Medical Record

What if you were fired for having the gene for cancer?

How would you handle it? Here’s what I would do.

First of all, I would contact an attorney since this is likely to fall under the Americans with Disability Act making all these actions illegal. Secondly, I would probably sue the testing facility because of the obvious violation of the HIPAA law (a law making it illegal to reveal anything in someone’s medical record without a court order or the patient’s permission) in the releasing of my test results to others without my express written permission. It is currently illegal to fire anyone for any medical condition or the assumption thereof. Additionally, the Genetic Information Nondiscrimination Act of 2008 expressly forbids any of these actions.

The company should NOT be allowed to make any decisions regarding my medical information since that information is both private (meaning someone also revealed this to them as well without authorization) and theoretical because no one knows for sure whether the disease will develop simply because one has the gene. Making assumptions about anyone is a type of prejudice or discrimination. Again, being fired for having a specific gene likely violates the ADA in addition to being proof of illegal access to medical information.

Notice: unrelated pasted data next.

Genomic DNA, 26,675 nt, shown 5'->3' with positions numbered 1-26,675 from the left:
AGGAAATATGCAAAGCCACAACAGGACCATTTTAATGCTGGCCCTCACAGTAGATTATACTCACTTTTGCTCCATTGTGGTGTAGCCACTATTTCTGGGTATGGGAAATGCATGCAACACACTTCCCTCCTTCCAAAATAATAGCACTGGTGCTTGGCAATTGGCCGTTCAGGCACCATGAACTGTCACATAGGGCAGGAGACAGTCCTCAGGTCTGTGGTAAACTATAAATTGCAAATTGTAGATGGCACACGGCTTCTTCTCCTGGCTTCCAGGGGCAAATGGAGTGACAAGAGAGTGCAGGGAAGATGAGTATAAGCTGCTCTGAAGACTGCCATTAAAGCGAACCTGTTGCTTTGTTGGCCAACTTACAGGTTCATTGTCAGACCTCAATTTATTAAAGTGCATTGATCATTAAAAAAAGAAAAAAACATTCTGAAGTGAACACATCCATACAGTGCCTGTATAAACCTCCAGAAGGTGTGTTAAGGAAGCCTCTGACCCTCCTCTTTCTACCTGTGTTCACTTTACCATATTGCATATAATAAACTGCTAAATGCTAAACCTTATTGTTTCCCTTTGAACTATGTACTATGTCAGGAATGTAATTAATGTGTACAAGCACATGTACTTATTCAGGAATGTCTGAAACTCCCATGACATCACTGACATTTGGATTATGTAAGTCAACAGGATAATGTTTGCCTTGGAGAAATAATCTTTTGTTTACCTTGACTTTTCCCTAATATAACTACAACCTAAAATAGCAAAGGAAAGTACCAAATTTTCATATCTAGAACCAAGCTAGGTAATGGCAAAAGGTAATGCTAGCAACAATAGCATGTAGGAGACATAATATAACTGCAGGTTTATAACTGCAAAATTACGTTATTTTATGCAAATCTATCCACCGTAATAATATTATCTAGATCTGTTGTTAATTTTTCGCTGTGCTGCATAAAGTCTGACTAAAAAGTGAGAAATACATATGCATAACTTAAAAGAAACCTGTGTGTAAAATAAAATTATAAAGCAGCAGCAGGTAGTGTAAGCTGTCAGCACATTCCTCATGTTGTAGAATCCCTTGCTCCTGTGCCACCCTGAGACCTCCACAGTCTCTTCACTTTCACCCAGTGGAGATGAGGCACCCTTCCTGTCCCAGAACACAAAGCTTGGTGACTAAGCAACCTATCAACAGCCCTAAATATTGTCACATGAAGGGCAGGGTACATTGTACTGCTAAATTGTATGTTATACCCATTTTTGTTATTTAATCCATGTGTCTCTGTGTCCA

Should the company be able to tell this to other companies you are interviewing with? Absolutely not! Medical information is protected by law and cannot be revealed by anyone but the patient or by a signed release allowing that release. To spread information about a former employee may also fall under slander laws because the sharing of that information is meant to purposely harm that person’s reputation and chance for employment.

Although it is very unlikely that this scenario would happen, a good lawyer would certainly be able to make your life financially comfortable if it did.